PhD Oral Exam - Holden Li

Holden Li holdenli at stanford.edu
Wed Jul 20 20:49:56 PDT 2005


DEPARTMENT OF MECHANICAL ENGINEERING

UNIVERSITY PhD DISSERTATION DEFENSE



Speaker:                Holden Li



Research Advisor: Professor Tom Kenny



Title:          Study of High Speed Acoustic Separation of Particles in 
Micro-channels


Date :          July 25, 2005

Time:           9:30 a.m.

Place:           CIS-X Auditorium



ABSTRACT



Doctors and engineers have long envisioned that a handheld portable blood 
diagnosis device would be able to give an accurate measurement of chemical 
content based on a very small sample in the shortest time possible. One of 
the immediate applications of such device is the Point Of Care (POC) 
diagnosis system, whereby a single drop of human blood would determine 
his/her health status. However, a major technical challenge lies in the 
ability to separate different particles in micro-scale, which in the case of 
human blood, is to separate red and white blood cells and plasma in a quick, 
cheap, reliable device with low power consumption (less than 100mW).


A robust and high-speed separation mechanism of using acoustic separation is 
proposed for blood cells separation.  This study is a continuation work of 
the fundamental research done more than half a century ago when the first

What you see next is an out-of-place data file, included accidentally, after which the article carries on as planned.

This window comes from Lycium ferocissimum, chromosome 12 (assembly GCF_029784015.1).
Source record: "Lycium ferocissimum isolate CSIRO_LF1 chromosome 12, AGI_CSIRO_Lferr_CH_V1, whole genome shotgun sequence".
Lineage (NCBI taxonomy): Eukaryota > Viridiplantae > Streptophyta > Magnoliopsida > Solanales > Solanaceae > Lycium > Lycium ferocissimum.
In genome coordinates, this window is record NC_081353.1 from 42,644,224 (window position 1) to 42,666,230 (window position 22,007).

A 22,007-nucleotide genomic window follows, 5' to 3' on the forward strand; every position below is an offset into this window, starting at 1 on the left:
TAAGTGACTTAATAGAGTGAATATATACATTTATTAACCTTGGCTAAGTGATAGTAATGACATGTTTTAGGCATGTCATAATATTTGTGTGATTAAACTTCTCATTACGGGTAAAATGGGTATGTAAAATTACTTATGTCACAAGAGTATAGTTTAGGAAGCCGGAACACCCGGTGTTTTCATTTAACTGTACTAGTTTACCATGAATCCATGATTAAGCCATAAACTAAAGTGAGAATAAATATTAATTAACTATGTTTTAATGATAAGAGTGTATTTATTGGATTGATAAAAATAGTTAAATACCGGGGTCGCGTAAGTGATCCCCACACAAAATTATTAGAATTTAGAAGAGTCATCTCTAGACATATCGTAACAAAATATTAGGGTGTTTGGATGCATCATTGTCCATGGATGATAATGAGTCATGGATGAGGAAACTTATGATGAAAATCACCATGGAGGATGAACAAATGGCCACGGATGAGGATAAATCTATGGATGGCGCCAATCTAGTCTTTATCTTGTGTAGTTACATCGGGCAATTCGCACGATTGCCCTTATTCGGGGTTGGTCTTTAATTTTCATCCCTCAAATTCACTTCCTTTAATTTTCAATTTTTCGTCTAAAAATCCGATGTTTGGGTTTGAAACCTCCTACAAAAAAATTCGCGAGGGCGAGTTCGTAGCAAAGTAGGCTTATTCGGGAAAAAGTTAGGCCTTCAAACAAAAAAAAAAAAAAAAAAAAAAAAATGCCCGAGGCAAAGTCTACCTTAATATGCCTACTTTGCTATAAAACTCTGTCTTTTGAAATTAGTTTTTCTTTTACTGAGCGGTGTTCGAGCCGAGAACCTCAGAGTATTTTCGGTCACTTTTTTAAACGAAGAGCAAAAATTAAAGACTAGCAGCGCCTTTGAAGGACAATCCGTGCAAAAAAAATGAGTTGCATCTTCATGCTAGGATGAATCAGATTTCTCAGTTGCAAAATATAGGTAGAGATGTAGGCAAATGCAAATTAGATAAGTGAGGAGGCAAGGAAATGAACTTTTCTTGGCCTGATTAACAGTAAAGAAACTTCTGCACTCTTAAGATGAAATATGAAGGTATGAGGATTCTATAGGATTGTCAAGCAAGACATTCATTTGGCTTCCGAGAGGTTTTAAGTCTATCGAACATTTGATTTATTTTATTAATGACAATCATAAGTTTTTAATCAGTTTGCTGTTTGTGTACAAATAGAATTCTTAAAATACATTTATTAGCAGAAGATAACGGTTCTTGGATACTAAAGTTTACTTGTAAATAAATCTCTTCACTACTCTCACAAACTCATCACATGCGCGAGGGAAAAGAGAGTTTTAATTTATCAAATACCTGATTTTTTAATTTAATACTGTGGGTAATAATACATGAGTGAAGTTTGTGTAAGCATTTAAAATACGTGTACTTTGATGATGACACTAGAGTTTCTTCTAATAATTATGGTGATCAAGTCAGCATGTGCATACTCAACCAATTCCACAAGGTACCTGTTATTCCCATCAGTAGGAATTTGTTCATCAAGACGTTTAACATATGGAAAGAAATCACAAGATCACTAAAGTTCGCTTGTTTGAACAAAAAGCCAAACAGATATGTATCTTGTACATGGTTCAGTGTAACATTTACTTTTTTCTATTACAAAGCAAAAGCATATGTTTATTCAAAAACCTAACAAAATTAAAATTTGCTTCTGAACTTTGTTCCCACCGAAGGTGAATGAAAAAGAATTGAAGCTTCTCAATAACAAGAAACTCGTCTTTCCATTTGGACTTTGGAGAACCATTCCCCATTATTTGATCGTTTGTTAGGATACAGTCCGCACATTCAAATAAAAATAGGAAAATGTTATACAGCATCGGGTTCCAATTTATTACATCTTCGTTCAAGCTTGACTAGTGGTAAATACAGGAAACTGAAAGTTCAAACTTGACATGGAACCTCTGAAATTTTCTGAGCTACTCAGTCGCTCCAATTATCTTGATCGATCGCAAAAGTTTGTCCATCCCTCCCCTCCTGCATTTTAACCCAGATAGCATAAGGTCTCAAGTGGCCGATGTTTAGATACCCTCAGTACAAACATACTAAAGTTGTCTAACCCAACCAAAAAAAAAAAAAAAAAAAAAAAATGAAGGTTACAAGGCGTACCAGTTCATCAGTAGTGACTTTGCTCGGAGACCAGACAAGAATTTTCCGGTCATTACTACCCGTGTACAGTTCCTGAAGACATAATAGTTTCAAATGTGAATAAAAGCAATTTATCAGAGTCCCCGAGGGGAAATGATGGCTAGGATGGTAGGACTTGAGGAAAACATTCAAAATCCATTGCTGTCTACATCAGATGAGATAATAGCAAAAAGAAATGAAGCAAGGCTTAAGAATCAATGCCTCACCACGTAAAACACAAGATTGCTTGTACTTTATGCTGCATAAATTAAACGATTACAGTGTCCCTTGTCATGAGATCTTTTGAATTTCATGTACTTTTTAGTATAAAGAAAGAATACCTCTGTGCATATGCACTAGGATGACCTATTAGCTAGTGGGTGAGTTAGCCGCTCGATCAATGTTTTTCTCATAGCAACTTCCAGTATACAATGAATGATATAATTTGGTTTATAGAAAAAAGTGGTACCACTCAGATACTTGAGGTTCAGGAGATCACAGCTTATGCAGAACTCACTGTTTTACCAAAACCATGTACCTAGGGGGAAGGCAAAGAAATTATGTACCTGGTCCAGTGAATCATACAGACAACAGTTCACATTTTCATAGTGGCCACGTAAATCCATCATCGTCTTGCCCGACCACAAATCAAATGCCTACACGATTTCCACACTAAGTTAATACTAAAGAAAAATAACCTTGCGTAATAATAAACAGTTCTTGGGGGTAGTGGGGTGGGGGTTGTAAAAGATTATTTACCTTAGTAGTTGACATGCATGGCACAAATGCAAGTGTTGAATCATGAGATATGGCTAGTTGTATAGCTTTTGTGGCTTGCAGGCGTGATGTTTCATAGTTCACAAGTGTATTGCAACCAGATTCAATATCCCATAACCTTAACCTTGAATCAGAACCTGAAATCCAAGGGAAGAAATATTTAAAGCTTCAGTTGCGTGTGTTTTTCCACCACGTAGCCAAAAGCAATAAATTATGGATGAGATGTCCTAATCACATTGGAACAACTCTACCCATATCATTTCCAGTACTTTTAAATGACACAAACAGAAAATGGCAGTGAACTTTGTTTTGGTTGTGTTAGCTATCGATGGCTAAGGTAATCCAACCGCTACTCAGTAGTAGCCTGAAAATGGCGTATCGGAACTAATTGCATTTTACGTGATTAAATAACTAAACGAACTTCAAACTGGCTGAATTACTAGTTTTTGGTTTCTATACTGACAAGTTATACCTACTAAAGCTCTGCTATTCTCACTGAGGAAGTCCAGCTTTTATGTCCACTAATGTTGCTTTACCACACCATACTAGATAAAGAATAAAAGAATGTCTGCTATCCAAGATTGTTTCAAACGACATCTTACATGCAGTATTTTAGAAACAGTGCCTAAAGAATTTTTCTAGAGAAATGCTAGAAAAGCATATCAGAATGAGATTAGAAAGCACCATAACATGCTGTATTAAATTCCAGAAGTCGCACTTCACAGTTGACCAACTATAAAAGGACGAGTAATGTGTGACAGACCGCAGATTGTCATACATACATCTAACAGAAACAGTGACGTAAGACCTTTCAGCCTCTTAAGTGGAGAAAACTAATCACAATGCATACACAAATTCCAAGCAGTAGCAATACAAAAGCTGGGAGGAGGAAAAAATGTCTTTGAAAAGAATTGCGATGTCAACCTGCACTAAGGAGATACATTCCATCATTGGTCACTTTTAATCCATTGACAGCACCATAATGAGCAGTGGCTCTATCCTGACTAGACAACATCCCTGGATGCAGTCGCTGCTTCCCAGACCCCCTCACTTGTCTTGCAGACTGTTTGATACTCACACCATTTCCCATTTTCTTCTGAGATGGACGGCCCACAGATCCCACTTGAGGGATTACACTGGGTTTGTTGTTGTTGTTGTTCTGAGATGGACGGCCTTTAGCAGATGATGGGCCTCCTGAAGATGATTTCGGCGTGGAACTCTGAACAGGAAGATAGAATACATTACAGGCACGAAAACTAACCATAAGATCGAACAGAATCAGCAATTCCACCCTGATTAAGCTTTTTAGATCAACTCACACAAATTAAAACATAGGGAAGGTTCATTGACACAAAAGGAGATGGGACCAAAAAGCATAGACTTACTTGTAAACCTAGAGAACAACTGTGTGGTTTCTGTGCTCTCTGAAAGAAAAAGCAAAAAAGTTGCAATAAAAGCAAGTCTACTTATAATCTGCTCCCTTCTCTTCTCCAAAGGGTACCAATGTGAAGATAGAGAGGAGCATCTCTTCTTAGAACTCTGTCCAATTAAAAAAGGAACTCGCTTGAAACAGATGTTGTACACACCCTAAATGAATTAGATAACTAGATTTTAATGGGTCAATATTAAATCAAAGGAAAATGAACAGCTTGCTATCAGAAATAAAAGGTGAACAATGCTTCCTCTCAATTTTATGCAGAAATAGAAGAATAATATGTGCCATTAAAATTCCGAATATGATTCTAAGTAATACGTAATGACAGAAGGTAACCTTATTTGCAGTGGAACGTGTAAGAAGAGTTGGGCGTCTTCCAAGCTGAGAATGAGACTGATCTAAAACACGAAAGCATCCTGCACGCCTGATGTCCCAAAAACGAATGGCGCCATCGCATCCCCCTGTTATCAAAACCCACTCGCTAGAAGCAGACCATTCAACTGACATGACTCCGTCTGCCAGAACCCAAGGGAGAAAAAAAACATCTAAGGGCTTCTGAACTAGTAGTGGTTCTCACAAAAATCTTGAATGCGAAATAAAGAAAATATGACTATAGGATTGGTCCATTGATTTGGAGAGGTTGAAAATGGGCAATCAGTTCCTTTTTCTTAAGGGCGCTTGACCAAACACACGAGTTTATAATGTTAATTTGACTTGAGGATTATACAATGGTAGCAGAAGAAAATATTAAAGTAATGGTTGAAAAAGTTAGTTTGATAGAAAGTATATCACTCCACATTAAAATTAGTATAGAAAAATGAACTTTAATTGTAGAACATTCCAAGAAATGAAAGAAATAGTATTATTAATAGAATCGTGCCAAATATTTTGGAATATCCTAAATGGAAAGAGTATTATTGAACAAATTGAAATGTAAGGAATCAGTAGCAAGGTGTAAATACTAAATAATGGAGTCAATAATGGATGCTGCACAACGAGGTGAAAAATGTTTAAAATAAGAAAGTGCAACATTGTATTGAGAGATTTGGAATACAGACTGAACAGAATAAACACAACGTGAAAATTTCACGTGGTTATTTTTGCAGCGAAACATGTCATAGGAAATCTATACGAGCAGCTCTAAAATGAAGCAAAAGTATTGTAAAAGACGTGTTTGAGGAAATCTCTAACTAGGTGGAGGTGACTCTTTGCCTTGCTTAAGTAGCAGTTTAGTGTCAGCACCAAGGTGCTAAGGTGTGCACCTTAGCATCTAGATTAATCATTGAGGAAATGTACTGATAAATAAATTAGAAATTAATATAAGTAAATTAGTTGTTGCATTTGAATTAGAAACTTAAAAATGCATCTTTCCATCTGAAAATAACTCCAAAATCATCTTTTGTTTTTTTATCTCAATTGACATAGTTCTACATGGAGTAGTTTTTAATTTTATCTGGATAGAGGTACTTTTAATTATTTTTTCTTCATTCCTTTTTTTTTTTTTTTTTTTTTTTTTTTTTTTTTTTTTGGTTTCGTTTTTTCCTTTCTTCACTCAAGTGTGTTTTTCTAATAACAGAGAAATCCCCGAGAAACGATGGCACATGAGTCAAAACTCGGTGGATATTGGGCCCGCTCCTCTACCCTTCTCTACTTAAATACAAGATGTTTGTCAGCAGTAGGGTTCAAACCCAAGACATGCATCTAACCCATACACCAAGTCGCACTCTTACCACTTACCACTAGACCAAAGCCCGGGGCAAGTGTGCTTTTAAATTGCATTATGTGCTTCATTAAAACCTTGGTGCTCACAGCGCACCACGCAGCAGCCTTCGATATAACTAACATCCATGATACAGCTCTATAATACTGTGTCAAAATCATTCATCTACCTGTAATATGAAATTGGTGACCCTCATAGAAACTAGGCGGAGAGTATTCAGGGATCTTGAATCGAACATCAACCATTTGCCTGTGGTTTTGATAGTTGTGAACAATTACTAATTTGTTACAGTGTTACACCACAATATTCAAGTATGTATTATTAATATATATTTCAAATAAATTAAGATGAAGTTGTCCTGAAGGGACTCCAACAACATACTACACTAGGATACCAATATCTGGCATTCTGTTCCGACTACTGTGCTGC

experiment of using ultrasonic standing waves to separate particles in a 
suspended liquid medium was successfully carried out.  This current research 
covers the study of ultrasonic standing waves behavior in micro-channels, 
scaling effects and most importantly to separate different particles based 
on their sizes differences as in the case of blood cells.



A method called Micro Particle Image Velocimetry (micro-PIV) is used to 
understand the mechanism of acoustic separation in the micro-channels, and 
polystyrene beads of similar densities to the blood cells, are used to 
represent red and white blood cells in the whole blood.  This has enabled 
the image capturing of the separation process in microfluidic regimes and 
further demonstrates the impact of acoustic potential energy in the overall 
separation mechanism, and the promising future of implementation of this 
technology in Lab-On-A-Chip application.  Comparison with the most 
conventional centrifugation method of separation shows that acoustic 
separation running at megahertz frequencies exhibits promising results as it 
produces only a small fraction of the force (less than 50G force) acting on 
the blood cells compared to the order of 10,000G forces exerted by 
centrifuges to achieve the goal.






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